Being widely read always lends itself to the writing one does. Reading good fiction stimulates the imagination and improves one's mastery of words. Reading credible pieces of non fiction grants access to a world view we're not used to and provides a way through which we can make sense and increase our understanding of the way the world and our interests work. After reading two of those books, I was able to reference them in the next couple of essays I wrote. Those episodes helped me rediscover my love for reading (As a child, when my Mum asked me what I wanted for Christmas, I would reply "Enid Blyton". I'm not a stressful person at all). Every now and then, I go to bookstores looking for bargains and I never get disappointed. Books carry knowledge in them and I love the fact that I can add to my volume of intelligence.
"Read at the level at which you want to write. Reading is the nourishment that feeds the kind of writing you want to do." JENNIFER EGAN
— Touré (@Toure) March 10, 2013
Of late, I've read Chibundu Onuzo's 'The Spider King's Daughter' and I actually found it a good read. I have a habit of not listening to music or reading books as soon as they come out because I do not want to allow reviews and the hype machine taint my experience. Someone I know who read it described it as 'basic' but I thought that was harsh. Every story there is has probably been told in some form before, it's the way in which the story teller tells it that matters. The mark of good fiction is in the way it captures attention. Does it make you drop everything you're doing so you can get to the next page? Do you get emotionally involved to the story that you feel the character's pain and joy? Do you get upset when the story reaches its climax because it's not in line with what you had in mind and you feel the writer messed up the experience? Tick all those boxes. Buy the book and decide for yourself.
I've also read Phillipe Auclair's Thierry Henry biography 'Lonely at the Top' over the past 9 months and I consider it one of the best biographies I've ever read. Some biographies tend to serve as hagiographies as some writers tend not to want to rock the boat. This one wasn't. It was admiring of Henry the footballer but somewhat scathing of Henry the person. It was a great read but could lower the estimation of Henry in one's eye.
On the other hand Guillem Balague's 'Pep Guardiola: Another way of Winning' was pretty much designed to strengthen the Barcelona mystique. It was a great read with a lot of interesting anecdotes and detail but Balague's fawning is somewhat unattractive. Every quote is designed to portray Guardiola in good light. Coincidentally, there's a bit of evidence to disprove the notion that Lionel Messi is Christ reincarnated. You can check out my review here: Pep Guardiola biography review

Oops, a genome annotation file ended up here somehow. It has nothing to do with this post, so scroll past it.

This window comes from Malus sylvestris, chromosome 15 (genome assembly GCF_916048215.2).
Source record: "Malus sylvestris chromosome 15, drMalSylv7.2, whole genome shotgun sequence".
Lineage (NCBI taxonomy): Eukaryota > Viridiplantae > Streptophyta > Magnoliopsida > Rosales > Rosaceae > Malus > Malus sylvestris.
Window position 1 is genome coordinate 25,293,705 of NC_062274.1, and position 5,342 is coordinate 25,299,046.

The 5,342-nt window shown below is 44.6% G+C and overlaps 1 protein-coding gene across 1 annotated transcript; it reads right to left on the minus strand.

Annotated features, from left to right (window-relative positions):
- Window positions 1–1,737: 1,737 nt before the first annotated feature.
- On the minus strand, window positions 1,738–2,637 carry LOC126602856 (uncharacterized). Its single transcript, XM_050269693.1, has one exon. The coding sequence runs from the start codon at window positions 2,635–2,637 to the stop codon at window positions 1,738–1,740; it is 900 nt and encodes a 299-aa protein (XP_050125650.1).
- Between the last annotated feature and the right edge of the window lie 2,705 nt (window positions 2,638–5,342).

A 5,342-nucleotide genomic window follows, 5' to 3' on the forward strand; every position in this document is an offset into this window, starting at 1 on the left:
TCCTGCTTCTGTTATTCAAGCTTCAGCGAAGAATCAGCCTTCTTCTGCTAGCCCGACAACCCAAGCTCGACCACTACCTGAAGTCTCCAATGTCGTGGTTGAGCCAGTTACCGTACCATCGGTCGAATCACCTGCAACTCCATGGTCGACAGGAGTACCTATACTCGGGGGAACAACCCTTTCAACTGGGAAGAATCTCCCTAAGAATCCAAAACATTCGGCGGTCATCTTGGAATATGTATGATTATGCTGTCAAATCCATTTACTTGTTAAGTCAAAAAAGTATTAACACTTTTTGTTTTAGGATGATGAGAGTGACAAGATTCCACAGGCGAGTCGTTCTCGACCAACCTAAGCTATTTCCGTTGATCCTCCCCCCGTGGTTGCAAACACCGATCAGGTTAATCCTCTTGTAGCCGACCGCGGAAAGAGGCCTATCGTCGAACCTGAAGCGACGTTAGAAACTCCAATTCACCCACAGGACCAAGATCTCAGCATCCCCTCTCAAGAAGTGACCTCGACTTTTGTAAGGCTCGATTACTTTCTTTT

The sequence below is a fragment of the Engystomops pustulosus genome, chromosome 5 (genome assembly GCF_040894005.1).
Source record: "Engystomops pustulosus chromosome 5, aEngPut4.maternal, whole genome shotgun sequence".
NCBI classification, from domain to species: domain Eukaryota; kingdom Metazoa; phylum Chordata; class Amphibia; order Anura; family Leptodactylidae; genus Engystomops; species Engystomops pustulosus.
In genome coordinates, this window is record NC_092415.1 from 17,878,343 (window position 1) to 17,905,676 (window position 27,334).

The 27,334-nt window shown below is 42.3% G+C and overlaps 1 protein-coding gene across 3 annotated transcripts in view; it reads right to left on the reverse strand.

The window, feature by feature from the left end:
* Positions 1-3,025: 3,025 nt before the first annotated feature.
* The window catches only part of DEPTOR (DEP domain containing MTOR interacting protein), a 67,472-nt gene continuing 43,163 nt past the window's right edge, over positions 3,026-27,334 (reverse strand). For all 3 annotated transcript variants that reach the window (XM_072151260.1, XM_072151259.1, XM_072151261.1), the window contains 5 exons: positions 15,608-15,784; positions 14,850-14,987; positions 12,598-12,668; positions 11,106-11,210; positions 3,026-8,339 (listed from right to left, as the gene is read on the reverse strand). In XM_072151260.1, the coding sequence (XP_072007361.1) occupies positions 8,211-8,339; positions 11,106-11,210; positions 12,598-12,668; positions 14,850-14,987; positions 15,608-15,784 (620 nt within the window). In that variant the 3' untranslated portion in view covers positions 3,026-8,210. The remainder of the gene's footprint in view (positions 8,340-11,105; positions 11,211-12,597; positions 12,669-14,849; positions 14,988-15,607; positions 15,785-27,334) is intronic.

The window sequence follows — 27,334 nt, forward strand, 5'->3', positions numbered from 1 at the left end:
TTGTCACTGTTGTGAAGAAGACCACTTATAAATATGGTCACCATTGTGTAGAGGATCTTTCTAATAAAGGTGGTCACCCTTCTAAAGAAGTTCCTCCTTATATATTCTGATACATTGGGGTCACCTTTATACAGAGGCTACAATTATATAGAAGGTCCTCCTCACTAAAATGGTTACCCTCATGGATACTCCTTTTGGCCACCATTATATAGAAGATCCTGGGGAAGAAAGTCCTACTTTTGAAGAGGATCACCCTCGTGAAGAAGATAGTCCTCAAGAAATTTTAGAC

'The Facebook Effect: The Inside Story of the Company That Is Connecting the World' was also a great piece of literature on the company line of Facebook's ascent to the great heights it has reached. I got this book for 50p. Anyone with ambitions of running their own business should read it as it underlines the importance of focusing on the user experience and having a team with common intentions. All basic stuff but a bit undervalued. It also accentuates the impact of having great vision and how sensibly managed one's come up should be. It shouldn't be blatant that one is seeking a pay day. The idea being that once the product reaches a certain standard, monetization would follow.
Over the last fortnight, I started reading Robert Peston's 'Who runs Britain?... and who's to blame for the mess we're in' and I've loved it. Peston is an authority on the Economy and presently serves as the Business Editor of the BBC. For someone like me, who's got a limited knowledge and understanding of how the financial sector works, it's been invaluable. I've been looking for something as enlightening over the last 18 months without much success. I've put a bookmark in it (I'm 4 chapters in) and would get to completing it after exams.
I also re read Oluremi Obasanjo's 'Bittersweet: My Life with Obasanjo' over Christmas.
Today, I went out and bought a couple more books. My Summer reading list would also include Achebe's 'There was a Country' and Adichie's 'Amerikanah'.
|See how cheap they were|
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